EBRI Issue Brief

Questions & Answers on Employee Benefit Issues

Jun 1, 1994 36  pages


  • This Issue Brief addresses 19 topics in the areas of pensions, health insurance, and other benefits. In addition to the topics listed below, the report includes data on the prevalence of benefits, tax incentives associated with benefits, lump-sum distributions, number of private pension plans, pension coverage rates, 401(k) plans, employer spending on group health insurance, self-insured health plans, employer initiatives to reduce health care costs, and employers' response to the retiree health benefits accounting rule, and flexible benefits plans.
  • In 1992, U.S. employers (public and private) spent $629 billion for noncash benefits, representing nearly 18 percent of total compensation, excluding paid time off.
  • In 1992, 71 percent of the 50.1 million individuals aged 55 and over received retirement benefits, including distributions from private and public pensions, annuities, individual retirement accounts, Keoghs, 401(k)s, and Social Security.
  • Among the 76 percent of all private pension plan participants who participated in a single plan, 30 percent named a defined benefit plan as their pension plan type, 58 percent named a defined contribution plan as their pension plan type, and 12 percent did not know their plan type.
  • Private and public pension funds held more than $4.6 trillion in assets at the end of 1993. The 1993 year-end assets are more than triple the asset level of 1983 (nominal terms).
  • According to the Congressional Budget Office, U.S. expenditures on health care were expected to have reached $898 billion in 1993, up from $751.8 billion in 1991, an increase of 19.4 percent in nominal terms. Health care spending accounted for 13.2 percent of Gross Domestic Product (GDP) in 1991, is estimated to have reached 14.3 percent of GDP in 1993, and is projected to rise to 15.4 percent by 1995.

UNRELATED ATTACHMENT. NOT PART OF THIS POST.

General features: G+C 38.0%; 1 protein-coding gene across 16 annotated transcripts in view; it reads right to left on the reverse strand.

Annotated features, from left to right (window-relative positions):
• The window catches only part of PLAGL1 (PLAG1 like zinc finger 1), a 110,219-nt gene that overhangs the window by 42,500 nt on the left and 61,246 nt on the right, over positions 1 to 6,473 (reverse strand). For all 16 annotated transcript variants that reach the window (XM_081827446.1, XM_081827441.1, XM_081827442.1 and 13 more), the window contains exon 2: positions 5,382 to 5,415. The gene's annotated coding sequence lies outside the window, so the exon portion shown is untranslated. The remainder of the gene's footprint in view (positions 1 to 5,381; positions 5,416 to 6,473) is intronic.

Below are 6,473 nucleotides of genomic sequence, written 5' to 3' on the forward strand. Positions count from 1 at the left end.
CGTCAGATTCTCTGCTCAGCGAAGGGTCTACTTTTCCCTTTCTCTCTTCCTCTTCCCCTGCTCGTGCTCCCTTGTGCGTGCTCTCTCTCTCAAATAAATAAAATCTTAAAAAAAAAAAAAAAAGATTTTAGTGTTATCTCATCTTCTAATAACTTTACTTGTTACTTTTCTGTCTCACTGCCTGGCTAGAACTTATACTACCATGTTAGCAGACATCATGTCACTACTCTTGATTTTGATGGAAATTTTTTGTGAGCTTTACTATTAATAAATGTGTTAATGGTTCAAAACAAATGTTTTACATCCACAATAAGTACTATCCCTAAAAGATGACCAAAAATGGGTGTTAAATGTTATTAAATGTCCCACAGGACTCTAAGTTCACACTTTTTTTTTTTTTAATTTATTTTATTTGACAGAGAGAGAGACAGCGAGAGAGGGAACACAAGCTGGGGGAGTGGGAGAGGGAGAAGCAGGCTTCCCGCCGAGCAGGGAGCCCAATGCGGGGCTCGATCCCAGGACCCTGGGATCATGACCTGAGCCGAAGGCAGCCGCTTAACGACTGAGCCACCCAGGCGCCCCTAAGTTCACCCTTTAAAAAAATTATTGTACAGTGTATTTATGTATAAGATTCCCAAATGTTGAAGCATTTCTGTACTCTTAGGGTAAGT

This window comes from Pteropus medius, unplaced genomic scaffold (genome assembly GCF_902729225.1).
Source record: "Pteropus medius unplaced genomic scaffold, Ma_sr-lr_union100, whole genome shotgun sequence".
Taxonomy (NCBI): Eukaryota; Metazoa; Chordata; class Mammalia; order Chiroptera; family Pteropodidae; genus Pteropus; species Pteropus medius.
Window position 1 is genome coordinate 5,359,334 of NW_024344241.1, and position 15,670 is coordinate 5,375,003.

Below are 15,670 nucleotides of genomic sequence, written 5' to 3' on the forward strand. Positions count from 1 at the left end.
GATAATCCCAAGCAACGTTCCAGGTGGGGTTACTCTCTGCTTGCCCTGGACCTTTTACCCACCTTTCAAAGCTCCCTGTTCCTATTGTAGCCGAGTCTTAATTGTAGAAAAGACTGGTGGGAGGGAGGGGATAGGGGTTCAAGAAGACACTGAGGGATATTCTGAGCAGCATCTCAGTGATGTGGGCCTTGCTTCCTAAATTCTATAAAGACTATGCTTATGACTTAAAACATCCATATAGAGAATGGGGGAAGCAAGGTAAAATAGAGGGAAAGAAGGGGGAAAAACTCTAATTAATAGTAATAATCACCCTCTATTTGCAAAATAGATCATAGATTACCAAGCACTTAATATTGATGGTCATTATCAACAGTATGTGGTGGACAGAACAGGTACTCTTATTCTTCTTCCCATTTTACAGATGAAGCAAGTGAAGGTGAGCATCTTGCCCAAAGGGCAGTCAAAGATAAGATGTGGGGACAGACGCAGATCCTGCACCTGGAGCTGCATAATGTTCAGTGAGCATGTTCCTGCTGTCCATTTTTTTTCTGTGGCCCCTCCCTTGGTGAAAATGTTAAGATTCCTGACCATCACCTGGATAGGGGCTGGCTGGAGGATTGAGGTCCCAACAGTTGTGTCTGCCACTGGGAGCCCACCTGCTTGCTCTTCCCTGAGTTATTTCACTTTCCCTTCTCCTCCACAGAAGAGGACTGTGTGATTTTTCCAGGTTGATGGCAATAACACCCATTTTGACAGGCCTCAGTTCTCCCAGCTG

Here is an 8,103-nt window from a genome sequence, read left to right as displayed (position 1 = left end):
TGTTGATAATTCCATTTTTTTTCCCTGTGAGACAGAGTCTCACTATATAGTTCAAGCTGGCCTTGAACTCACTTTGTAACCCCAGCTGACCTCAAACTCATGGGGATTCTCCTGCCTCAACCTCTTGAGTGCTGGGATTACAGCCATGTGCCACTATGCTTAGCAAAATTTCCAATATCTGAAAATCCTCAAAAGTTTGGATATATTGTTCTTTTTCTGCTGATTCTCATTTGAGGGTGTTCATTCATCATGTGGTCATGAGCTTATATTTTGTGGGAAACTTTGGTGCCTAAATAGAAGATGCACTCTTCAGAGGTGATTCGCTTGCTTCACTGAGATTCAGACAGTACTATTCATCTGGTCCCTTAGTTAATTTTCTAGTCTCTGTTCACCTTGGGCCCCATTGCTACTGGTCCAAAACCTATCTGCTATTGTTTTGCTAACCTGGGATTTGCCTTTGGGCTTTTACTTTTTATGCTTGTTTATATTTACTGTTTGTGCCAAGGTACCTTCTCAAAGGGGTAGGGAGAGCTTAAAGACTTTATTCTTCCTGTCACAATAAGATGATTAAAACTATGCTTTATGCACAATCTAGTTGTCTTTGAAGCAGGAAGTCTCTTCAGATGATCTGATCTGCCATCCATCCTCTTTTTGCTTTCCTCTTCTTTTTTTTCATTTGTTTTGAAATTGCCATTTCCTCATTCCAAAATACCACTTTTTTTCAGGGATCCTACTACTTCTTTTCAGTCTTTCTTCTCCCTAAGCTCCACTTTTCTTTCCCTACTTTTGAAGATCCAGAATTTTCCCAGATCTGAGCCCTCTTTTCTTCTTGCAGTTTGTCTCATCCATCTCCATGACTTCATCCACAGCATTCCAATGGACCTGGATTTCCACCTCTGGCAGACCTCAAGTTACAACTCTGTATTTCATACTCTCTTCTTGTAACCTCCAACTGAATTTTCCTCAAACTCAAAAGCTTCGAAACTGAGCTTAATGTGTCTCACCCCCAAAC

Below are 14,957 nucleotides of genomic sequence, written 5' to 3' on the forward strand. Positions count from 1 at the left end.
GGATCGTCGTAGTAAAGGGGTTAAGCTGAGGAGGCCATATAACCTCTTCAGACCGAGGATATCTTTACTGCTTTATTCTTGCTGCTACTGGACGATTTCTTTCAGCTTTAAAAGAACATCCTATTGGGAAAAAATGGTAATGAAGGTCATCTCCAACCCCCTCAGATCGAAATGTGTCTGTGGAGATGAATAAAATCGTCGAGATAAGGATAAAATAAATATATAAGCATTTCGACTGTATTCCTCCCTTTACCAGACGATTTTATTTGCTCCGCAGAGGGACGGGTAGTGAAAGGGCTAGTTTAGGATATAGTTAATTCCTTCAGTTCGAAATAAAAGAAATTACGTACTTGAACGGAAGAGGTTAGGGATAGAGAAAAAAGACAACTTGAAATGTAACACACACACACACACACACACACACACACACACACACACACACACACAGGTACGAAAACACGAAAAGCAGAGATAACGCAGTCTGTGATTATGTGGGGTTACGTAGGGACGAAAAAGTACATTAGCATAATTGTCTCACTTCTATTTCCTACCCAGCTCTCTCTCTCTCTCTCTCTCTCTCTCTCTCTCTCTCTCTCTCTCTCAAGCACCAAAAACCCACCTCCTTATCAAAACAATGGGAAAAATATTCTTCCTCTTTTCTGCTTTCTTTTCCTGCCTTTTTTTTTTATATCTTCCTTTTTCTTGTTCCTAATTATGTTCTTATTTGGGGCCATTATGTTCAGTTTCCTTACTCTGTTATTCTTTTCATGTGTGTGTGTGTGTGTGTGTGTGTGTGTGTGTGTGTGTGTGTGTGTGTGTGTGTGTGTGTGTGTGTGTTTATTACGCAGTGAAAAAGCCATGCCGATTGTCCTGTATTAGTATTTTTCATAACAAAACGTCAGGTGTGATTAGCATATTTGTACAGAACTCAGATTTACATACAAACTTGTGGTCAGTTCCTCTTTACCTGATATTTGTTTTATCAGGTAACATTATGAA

• In 1992, 182.3 million persons under age 65 had health insurance coverage, while 38.5 million people—or about 17.4 percent of the nonelderly population—received neither private health insurance nor publicly financed health coverage./li>
  • In 1991, 43 percent of full-time employees of medium and large private establishments with group health insurance coverage had a promise of employer-financed retiree health coverage before age 65, and 41 percent had a promise of such coverage at age 65.
  • As of December 1992, 2.93 million individuals had purchased long-term care insurance from 135 insurers. This compares with 815 thousand policies sold as of 1987.
  • In 1991, 39 percent of all full-time employees in medium and large private establishments were eligible for maternity leave, and 27 percent were eligible for paternity leave.